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Report Touts Green Building as Economic and Environmental Imperative

Investing in the energy efficiency of buildings represents a powerful and strategic energy and climate solution that, combined with other non-transportation initiatives, could reduce the nation’s energy consumption by 23% by 2020, save the U.S. economy $1.2 trillion, and reduce greenhouse gas emissions by 1.1 gigatons annually, according to a study released recently by McKinsey & Co., a national management-consulting firm.

“This confirms a critical path forward that we have long championed,” said Rick Fedrizzi, president, CEO, and founding chairman of the U.S. Green Building Council (USGBC), which co-sponsored the report. “Harnessing the engine of green, energy-efficient buildings can cost-effectively drive tremendous improvements in our economy and environment.

“Green building can stimulate the economy at a level one and a half times larger than the federal stimulus bill,” he added. “In terms of climate change, a commitment to energy efficiency would be the equivalent to taking the entire U.S. fleet of passenger cars and light trucks — more than 200 million vehicles — off the road.”

The report provides a detailed assessment of how much the nation can increase energy efficiency in buildings and other non-transportation sectors using existing methods and technologies. A targeted investment of $50 billion a year over 10 years, the report finds, would enable the entirety of those potential savings to be realized. Those reductions in energy use would save the U.S. economy $1.2 trillion, a return on investment of more than 2 to 1.

Furthermore, those investments would generate 900,000 jobs and reduce greenhouse gas emissions by 1.1 gigatons, according to the report, “Unlocking Energy Efficiency in the U.S. Economy,” which was sponsored by 12 organizations from within both the government and private sector.

McKinsey’s research finds that a comprehensive strategy, executed at scale, could reduce the annual non-transportation end-use energy consumption analyzed in this report from 36.9 quadrillion BTUs in 2008 to 30.8 quadrillion BTUs in 2020 — saving 9.1 quadrillion BTUs relative to a business-as-usual baseline.

“Increasing our nation’s energy efficiency is an economic, environmental, and national security imperative that requires bold public policy,” Fedrizzi said. “As Congress debates climate-change legislation, these findings make an overwhelming case that we must dramatically strengthen provisions that support and scale green building.”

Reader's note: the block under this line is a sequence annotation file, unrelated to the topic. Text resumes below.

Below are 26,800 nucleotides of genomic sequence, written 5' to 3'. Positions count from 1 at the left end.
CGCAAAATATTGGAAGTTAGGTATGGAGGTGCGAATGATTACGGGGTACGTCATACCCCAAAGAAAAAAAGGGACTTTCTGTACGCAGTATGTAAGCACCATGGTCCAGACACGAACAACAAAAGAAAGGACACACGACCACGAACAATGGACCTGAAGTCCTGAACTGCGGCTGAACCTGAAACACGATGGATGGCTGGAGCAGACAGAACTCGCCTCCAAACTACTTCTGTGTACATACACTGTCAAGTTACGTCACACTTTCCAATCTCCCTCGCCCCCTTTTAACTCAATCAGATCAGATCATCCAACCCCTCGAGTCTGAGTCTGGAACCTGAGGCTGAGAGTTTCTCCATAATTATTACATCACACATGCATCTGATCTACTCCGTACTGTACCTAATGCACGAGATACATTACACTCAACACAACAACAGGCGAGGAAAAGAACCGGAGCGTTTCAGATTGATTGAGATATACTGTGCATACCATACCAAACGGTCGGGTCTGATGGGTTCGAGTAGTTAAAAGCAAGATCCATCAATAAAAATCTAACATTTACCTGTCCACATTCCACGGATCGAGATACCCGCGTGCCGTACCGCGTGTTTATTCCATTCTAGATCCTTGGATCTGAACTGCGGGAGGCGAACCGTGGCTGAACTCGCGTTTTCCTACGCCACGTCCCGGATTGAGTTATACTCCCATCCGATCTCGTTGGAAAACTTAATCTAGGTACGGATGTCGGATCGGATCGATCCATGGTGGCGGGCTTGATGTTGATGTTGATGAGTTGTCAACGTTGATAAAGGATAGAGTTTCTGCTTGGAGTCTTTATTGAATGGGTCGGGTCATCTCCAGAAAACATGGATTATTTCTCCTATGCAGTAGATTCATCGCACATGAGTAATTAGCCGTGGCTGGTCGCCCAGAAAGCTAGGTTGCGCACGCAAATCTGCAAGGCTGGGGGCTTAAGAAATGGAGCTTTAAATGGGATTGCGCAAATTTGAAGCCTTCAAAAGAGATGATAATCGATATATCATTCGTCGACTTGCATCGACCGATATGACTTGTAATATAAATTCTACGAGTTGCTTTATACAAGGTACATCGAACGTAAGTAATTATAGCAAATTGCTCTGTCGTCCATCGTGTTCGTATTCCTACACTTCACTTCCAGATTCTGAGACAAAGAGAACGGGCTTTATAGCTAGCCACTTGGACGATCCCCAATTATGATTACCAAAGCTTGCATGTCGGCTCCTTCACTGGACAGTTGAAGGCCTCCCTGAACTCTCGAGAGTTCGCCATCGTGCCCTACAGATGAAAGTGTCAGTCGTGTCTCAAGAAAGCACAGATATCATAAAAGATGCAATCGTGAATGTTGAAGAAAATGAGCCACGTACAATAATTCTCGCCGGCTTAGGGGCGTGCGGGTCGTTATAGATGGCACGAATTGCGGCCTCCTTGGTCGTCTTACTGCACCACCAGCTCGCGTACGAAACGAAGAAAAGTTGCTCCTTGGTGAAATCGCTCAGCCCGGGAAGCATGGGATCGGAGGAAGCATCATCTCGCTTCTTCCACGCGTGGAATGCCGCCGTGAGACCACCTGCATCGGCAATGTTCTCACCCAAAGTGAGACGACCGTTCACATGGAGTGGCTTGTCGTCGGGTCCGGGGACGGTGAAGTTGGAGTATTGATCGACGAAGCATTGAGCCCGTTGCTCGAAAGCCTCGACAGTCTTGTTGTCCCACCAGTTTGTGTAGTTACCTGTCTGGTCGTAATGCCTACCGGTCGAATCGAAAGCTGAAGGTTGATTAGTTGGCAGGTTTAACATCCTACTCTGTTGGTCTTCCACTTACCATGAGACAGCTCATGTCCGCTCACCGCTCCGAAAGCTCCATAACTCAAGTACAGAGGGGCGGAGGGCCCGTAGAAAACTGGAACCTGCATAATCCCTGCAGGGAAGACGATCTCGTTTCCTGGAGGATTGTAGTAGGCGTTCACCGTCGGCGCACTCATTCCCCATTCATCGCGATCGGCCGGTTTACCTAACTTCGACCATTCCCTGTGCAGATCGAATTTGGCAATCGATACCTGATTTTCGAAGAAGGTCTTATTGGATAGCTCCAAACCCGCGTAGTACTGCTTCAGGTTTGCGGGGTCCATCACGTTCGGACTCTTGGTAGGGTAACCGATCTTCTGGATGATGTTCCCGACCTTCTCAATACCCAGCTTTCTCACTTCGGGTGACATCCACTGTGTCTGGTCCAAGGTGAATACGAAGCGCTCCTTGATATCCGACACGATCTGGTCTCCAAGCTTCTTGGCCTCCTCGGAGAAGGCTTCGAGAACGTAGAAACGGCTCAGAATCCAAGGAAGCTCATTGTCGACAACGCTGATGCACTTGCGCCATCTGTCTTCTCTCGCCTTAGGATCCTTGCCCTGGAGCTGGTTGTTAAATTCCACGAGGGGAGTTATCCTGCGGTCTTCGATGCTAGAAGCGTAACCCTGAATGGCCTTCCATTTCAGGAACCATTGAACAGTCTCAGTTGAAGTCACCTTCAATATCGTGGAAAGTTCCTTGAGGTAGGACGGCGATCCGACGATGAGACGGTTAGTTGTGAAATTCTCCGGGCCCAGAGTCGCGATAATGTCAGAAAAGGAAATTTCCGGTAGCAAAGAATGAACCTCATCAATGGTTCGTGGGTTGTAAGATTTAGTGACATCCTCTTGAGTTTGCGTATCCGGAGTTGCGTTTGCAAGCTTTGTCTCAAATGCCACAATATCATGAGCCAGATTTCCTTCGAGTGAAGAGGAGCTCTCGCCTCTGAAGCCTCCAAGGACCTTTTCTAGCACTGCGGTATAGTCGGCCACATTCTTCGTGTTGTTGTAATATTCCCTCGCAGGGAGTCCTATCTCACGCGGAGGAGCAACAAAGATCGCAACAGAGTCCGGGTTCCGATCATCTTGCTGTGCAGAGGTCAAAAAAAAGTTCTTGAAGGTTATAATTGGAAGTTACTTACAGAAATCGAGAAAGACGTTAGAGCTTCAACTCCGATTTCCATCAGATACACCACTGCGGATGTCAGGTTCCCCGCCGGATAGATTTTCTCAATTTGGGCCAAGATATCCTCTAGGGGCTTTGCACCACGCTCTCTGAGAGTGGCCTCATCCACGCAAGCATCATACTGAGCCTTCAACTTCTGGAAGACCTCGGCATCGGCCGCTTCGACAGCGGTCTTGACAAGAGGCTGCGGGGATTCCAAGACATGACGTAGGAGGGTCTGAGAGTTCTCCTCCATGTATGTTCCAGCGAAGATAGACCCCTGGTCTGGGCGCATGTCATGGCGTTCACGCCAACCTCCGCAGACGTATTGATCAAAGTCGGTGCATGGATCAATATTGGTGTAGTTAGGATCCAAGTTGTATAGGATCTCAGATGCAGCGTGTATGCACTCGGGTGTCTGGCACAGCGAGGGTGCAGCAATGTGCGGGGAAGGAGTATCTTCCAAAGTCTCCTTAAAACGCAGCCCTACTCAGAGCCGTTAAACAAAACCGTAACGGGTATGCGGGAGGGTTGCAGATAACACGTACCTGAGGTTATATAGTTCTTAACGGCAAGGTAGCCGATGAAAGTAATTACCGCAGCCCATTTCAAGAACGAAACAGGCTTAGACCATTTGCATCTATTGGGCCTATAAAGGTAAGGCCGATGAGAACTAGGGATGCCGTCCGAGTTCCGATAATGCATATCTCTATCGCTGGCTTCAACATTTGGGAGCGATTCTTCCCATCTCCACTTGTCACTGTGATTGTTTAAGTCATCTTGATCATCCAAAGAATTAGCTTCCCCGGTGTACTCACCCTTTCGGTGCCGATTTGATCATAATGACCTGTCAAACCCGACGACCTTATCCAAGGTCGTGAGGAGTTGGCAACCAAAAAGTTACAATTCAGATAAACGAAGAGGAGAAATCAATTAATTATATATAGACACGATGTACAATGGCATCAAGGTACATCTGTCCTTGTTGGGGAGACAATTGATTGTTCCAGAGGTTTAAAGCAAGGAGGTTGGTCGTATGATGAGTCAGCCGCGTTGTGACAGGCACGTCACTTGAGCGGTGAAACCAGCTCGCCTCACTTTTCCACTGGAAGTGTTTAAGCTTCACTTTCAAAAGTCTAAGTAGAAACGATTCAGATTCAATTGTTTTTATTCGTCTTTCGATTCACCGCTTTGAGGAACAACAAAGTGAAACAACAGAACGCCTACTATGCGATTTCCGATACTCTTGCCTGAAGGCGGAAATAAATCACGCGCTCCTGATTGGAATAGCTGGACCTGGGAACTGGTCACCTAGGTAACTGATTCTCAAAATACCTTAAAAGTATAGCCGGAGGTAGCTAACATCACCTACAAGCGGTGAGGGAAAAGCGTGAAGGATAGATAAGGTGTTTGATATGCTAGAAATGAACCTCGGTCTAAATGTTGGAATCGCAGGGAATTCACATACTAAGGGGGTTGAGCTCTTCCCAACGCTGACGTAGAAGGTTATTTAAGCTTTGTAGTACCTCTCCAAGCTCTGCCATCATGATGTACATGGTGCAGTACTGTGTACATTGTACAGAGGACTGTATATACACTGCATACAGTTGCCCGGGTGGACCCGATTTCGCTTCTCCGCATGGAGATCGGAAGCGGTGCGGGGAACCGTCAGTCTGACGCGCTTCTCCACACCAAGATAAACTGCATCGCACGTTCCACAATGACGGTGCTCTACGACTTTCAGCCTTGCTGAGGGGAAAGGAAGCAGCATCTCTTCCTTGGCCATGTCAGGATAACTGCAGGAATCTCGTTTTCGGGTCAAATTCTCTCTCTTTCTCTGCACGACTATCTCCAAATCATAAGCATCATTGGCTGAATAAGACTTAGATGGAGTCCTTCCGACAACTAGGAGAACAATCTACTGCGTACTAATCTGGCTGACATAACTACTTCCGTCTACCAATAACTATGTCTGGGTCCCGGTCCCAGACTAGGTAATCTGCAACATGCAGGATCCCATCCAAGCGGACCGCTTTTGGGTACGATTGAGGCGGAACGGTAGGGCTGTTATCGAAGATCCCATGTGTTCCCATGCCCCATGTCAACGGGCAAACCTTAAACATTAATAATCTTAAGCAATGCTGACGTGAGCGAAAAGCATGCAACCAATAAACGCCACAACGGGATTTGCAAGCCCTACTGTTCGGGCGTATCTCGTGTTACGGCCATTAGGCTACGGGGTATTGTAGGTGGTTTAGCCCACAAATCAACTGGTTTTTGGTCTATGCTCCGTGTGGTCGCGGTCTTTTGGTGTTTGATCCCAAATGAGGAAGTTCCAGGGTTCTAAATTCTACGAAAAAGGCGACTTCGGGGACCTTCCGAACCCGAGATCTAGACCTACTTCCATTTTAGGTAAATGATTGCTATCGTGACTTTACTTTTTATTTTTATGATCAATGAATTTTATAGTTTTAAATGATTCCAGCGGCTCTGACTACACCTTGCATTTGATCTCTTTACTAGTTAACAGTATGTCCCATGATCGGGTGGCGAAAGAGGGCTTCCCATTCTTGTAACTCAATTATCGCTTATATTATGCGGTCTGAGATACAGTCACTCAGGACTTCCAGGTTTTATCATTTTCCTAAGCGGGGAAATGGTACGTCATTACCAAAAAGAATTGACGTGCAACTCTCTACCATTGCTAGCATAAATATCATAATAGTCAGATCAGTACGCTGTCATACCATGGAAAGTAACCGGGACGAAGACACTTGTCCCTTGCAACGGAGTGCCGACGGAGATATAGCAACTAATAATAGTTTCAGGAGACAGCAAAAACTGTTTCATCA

The energy-efficiency potential cited in the report is divided across three sectors of the U.S. economy: industrial (40% of the end-use energy-efficiency potential), residential (35%), and commercial (25%).

Solutions, drawn from proven, piloted, and emerging national and international examples, show that maximizing the energy-efficiency potential from any single opportunity — weatherizing homes, utilizing efficient air conditioners, or employing combined heat and power generation — requires addressing multiple barriers simultaneously.

“By leveraging existing green-building approaches, we have the ability and capacity now to address multiple barriers, and thus generate additional resource efficiencies and cost savings,” said Fedrizzi.

Call to Action

The report calls for an integrated national plan guided by five principles:

  • Recognize energy efficiency as an important energy resource that can help meet future energy needs, while the nation simultaneously develops new no- and low-carbon energy sources.
  • Formulate and launch — at both the national and regional levels — an integrated portfolio of proven, piloted, and emerging approaches.
  • Identify methods to provide the significant upfront funding.
  • Forge greater alignment among utilities, regulators, government agencies, manufacturers, and energy consumers.
  • Foster innovation in the development and deployment of next-generation energy-efficiency technologies to ensure continuing productivity gains.
  • According to the USGBC, buildings in the U.S. are responsible for 39% of carbon dioxide emissions, 40% of energy consumption, 13% of water consumption, and 15% of GDP per year, making green building a source of significant economic and environmental opportunity. The organization claims that greater building efficiency can meet 85% of future U.S. demand for energy, and a national commitment to green building has the potential to generate 2.5 million American jobs.

    In addition to USGBC, the McKinsey report was also sponsored by Austin Energy, the U.S. Department of Energy, DTE Energy, the Energy Foundation, the U.S. Environmental Protection Agency, Exelon Corp., the Natural Resources Defense Council, PG&E Corp., Sempra Energy, the Sea Change Foundation, and Southern Co. To download the report,

    Ashley Katz is communications manager for the U.S. Green Building Council.

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